Franklin County Public Schools suffering $3.7 million deficit from state funding cuts

FRANKLIN COUNTY, Va. – Multiple school districts in our region are dealing with the fallout of a loss of state funding, leaving some schools millions of dollars in deficit for next year’s fiscal budget.

Franklin County Public Schools is one district suffering from a $3.7 million deficit in the next fiscal year after funding cuts from the state.

The amount of funding the state awards to school districts is calculated by three things, 50% true value of real property, 40% adjusted gross income, and 10% taxable retail sales.

This equation makes up what is called a school division’s Local Composite Index or LCI.

“It was quite a surprise. I think everyone expected it to go up, but I’ve never seen it go up 6 points before,” said Dr. Kevin Siers, Superintendent for Franklin County Public Schools.

Franklin County’s LCI last year was .39, but for 2024, it jumped to .45, one of the largest increases in the region.

Dr. Siers believes the LCI scale is skewed in Franklin County because of the cost of homes on Smith Mountain Lake.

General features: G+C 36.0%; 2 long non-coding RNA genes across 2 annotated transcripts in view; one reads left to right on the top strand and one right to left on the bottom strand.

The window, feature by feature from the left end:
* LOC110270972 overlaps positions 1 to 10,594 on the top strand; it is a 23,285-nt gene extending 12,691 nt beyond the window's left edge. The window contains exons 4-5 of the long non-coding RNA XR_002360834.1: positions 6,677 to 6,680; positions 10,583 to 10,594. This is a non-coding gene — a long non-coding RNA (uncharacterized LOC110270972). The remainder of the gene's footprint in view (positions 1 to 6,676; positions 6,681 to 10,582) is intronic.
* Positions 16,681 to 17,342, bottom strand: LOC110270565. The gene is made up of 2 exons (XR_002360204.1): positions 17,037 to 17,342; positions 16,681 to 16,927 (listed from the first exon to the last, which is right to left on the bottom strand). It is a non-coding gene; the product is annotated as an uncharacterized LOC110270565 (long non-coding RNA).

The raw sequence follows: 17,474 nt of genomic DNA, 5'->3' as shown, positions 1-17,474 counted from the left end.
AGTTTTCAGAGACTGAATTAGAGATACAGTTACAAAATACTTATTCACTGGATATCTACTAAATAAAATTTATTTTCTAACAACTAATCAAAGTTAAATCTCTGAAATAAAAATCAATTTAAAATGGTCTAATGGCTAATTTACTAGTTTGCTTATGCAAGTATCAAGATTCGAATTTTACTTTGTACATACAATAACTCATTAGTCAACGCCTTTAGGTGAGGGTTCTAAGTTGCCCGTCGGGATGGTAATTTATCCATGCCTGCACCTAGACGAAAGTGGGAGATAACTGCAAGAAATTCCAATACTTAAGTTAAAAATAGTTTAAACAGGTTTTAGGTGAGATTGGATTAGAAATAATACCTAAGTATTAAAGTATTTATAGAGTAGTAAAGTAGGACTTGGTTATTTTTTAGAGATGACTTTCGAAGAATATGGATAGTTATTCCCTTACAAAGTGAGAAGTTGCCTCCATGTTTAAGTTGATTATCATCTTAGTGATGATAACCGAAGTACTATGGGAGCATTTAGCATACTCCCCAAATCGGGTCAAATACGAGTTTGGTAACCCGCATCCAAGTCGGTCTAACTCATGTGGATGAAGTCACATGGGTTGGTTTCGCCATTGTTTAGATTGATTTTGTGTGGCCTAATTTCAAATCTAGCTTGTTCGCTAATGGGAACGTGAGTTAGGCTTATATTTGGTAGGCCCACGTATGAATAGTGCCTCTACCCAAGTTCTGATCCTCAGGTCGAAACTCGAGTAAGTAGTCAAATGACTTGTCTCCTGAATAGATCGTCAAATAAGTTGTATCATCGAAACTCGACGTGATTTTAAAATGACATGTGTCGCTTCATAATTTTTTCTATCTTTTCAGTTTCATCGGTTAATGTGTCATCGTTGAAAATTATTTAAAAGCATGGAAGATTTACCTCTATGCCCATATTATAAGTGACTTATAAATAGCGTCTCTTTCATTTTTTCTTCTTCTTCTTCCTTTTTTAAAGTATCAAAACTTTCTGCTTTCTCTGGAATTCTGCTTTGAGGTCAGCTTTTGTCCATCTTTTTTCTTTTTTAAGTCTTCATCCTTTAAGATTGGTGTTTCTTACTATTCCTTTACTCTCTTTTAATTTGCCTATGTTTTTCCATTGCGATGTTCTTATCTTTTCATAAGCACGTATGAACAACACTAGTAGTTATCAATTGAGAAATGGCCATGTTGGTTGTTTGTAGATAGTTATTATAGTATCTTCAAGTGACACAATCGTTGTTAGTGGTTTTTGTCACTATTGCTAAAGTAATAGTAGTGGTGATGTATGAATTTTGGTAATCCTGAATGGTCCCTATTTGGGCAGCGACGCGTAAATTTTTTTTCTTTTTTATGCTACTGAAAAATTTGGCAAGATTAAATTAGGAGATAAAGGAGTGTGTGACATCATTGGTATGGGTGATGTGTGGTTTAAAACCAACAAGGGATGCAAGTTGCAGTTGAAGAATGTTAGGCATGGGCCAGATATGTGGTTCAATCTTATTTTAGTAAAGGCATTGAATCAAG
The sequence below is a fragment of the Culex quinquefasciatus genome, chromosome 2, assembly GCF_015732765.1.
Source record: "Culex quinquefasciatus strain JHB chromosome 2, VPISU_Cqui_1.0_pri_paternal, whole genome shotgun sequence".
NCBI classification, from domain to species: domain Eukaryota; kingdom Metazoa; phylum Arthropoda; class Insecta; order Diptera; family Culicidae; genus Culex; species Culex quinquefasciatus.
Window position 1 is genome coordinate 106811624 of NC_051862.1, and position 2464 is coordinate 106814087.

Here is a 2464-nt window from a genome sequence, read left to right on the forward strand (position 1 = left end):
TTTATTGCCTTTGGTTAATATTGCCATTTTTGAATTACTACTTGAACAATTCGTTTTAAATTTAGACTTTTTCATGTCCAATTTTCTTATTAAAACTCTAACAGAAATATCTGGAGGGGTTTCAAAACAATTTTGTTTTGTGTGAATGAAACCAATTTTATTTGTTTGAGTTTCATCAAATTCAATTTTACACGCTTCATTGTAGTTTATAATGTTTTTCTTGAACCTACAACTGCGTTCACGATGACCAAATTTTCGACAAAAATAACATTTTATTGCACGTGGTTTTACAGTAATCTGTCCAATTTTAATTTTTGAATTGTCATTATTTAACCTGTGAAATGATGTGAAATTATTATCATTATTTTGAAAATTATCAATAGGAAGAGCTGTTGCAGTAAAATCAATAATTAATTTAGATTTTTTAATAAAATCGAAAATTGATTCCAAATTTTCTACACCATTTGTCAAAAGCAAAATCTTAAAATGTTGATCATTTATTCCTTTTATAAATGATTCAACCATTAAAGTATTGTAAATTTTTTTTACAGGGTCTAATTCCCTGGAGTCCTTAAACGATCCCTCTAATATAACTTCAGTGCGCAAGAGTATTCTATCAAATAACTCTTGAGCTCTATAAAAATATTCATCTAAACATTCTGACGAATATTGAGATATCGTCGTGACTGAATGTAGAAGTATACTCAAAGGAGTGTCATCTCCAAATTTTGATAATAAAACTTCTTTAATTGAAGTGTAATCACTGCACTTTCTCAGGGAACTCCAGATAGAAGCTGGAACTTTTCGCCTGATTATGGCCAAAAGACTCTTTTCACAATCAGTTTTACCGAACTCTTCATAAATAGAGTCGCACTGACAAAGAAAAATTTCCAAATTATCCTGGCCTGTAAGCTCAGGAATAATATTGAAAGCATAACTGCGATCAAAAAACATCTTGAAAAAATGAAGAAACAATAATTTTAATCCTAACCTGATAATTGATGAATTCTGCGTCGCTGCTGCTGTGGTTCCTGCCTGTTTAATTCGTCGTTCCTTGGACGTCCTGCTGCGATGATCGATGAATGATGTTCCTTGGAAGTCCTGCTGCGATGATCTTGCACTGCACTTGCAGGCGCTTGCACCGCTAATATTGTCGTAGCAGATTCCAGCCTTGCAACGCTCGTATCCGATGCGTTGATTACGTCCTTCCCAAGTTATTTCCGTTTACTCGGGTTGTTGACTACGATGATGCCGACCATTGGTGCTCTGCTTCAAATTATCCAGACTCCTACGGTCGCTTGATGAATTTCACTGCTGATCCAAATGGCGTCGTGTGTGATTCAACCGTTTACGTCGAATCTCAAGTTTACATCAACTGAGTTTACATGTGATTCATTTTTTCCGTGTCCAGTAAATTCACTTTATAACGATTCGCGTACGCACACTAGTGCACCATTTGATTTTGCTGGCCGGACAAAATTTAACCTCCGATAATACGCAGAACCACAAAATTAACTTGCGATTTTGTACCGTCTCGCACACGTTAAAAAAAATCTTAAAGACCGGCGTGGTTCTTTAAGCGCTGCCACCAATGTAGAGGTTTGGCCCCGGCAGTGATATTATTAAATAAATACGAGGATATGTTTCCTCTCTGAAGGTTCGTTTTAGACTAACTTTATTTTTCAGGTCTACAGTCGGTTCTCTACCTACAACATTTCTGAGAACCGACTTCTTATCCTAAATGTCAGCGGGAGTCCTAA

“Vacation areas, where people have second homes and aren’t necessarily moving in to raise their families, it doesn’t really account for that because the student population in Franklin County is about 50% in poverty,” he said.

To make ends meet, Franklin County is looking at closing two elementary schools, Burnt Chimney Elementary and Henry Elementary.

Maybe even a third school in the future, narrowed down between Snow Creek Elementary, Callaway Elementary or the Gereau Center.

“We’ve looked at a four-day school week. We’ve looked at just general budget cuts throughout departments,” said Siers.

Other places in Southwest Virginia saw an increase too.

Floyd, Pittsylvania and Rockbridge counties and Lynchburg all have higher LCI’s, meaning less state funding.

Lynchburg City Schools is facing a $17.7 million deficit, coming from not only a drop in state funding, but also the end of CARES Act funding.

“We are doing everything we possibly can to make sure we are advocating for the resources our students need. And hopefully, when we come out of the General Assembly process this year, there will be better news,” said Lynchburg Deputy Superintendent, Dr. Reid Wodicka.

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